The high-performing athlete concentrates on and practices physical and mental requirements to achieve success. The serious student blocks off time to pay attention to and study necessary subject matter to gain specialized knowledge. An accomplished musician shuts out distractions and focuses on the task at hand, allowing herself to become immersed in music. A master plumber is mindful of a plumbing problem and moves into a different state of mind to find a solution.
More and more people have discovered that life in general in improved by practicing what’s called mindfulness. Below is a brief description from Mindful.org:
Mindfulness is the basic human ability to be fully present, aware of where we are and what we’re doing, and not overly reactive or overwhelmed by what’s going on around us.
Applied to addiction treatment and recovery, mindfulness is a therapeutic tool to ease anxiety, alleviate stress and remove blocks that prevent growth. Many of us live in constant distraction, dealing with situations throughout the day, hardly ever stopping to become mindful and pay attention to our emotions, thoughts and actions. Sometimes, when I stop to purposefully meditate and become mindful of what’s going on inside, I realize how tense I am, how I’m lingering in anger over something that happened days ago, how I feel anxious yet there’s no rational reason to be anxious. When you feel like a pinball in a pinball machine, it might be time to stop and become mindful. Meditation and mindfulness are especially helpful to the recovering addict early in recovery when everything is usually changing fast, confusing and tense.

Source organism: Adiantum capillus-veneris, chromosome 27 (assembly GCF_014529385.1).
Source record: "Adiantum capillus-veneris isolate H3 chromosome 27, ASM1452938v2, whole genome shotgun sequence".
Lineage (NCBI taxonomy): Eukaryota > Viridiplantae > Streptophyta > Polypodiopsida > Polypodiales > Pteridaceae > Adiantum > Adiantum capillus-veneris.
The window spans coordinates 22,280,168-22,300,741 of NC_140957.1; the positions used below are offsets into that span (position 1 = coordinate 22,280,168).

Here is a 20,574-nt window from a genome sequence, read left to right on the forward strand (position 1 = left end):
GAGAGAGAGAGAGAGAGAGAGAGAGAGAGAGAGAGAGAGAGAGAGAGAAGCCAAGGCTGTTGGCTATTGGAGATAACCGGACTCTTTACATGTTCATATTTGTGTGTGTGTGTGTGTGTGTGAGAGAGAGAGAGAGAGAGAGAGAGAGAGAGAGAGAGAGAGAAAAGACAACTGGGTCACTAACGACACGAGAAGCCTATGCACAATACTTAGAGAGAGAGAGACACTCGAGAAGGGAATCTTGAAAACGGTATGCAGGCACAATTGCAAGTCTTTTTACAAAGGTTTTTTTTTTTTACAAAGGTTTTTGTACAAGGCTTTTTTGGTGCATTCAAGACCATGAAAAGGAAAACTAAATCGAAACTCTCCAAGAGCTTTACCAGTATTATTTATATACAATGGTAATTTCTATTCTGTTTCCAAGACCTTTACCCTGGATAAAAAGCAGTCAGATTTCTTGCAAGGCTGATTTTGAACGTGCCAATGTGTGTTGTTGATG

There are certain skills that lead to a less stressful life, that help us deal with anger, that lessen anxiety, that help us connect better to others, etc. Just like the accomplished athlete, musician, student or plumber, living well requires knowledge, understanding, focus, paying attention to what’s going on in our brains, our bodies, and what happening with our emotions. There’s no universal way to meditate or practice mindfulness, but there’s lots of literature on the subject — as they say, Google it.
Science will gradually discover how meditation and mindfulness act on the brain to help with depression, anxiety and resentment, but people who’ve meditated and practiced mindfulness in one way or another for thousands of years just did it and it worked.